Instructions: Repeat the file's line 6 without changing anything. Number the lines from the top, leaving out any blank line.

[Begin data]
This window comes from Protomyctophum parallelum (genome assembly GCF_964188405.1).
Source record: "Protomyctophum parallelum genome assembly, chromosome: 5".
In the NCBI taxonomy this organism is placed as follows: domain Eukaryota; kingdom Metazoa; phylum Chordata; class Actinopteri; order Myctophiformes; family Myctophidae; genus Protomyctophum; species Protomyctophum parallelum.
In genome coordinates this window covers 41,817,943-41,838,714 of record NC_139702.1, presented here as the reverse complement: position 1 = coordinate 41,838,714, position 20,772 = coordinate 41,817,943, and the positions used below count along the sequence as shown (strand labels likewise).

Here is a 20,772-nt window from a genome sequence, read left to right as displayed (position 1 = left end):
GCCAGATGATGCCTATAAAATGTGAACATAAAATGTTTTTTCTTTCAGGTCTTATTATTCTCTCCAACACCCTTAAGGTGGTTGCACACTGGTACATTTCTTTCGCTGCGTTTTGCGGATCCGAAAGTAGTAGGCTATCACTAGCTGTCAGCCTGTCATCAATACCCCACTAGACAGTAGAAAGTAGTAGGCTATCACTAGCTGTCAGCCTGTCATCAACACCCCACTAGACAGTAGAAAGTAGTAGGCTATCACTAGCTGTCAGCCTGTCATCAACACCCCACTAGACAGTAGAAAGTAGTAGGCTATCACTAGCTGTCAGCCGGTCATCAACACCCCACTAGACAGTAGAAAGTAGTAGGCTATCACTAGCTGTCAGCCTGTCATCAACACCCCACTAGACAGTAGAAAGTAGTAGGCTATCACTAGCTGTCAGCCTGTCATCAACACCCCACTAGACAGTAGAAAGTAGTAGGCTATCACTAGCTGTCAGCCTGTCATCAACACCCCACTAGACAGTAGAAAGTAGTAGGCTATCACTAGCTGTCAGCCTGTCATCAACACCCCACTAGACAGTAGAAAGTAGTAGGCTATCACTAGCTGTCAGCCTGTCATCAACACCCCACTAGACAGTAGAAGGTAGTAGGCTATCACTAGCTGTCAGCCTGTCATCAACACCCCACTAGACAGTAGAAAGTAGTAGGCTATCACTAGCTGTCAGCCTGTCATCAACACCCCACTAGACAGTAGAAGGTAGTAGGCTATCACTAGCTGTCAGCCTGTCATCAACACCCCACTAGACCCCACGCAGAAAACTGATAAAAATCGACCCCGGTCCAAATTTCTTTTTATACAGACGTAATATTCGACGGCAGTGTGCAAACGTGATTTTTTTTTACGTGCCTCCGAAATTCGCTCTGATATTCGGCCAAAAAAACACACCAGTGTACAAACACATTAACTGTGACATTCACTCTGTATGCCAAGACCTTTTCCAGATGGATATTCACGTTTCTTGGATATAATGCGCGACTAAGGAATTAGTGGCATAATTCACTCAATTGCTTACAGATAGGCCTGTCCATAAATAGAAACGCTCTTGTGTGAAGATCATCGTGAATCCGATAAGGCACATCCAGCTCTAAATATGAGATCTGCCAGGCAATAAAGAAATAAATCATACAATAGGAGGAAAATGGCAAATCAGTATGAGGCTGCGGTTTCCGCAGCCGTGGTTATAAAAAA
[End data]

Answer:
GCCAGATGATGCCTATAAAATGTGAACATAAAATGTTTTTTCTTTCAGGTCTTATTATTCTCTCCAACACCCTTAAGGTGGTTGCACACTGGTACATTTCTTTCGCTGCGTTTTGCGGATCCGAAAGTAGTAGGCTATCACTAGCTGTCAGCCTGTCATCAATACCCCACTAGACAGTAGAAAGTAGTAGGCTATCACTAGCTGTCAGCCTGTCATCAACACCCCACTAGACAGTAGAAAGTAGTAGGCTATCACTAGCTGTCAGCCTGTCATCAACACCCCACTAGACAGTAGAAAGTAGTAGGCTATCACTAGCTGTCAGCCGGTCATCAACACCCCACTAGACAGTAGAAAGTAGTAGGCTATCACTAGCTGTCAGCCTGTCATCAACACCCCACTAGACAGTAGAAAGTAGTAGGCTATCACTAGCTGTCAGCCTGTCATCAACACCCCACTAGACAGTAGAAAGTAGTAGGCTATCACTAGCTGTCAGCCTGTCATCAACACCCCACTAGACAGTAGAAAGTAGTAGGCTATCACTAGCTGTCAGCCTGTCATCAACACCCCACTAGACAGTAGAAAGTAGTAGGCTATCACTAGCTGTCAGCCTGTCATCAACACCCCACTAGACAGTAGAAGGTAGTAGGCTATCACTAGCTGTCAGCCTGTCATCAACACCCCACTAGACAGTAGAAAGTAGTAGGCTATCACTAGCTGTCAGCCTGTCATCAACACCCCACTAGACAGTAGAAGGTAGTAGGCTATCACTAGCTGTCAGCCTGTCATCAACACCCCACTAGACCCCACGCAGAAAACTGATAAAAATCGACCCCGGTCCAAATTTCTTTTTATACAGACGTAATATTCGACGGCAGTGTGCAAACGTGATTTTTTTTTACGTGCCTCCGAAATTCGCTCTGATATTCGGCCAAAAAAACACACCAGTGTACAAACACATTAACTGTGACATTCACTCTGTATGCCAAGACCTTTTCCAGATGGATATTCACGTTTCTTGGATATAATGCGCGACTAAGGAATTAGTGGCATAATTCACTCAATTGCTTACAGATAGGCCTGTCCATAAATAGAAACGCTCTTGTGTGAAGATCATCGTGAATCCGATAAGGCACATCCAGCTCTAAATATGAGATCTGCCAGGCAATAAAGAAATAAATCATACAATAGGAGGAAAATGGCAAATCAGTATGAGGCTGCGGTTTCCGCAGCCGTGGTTATAAAAAA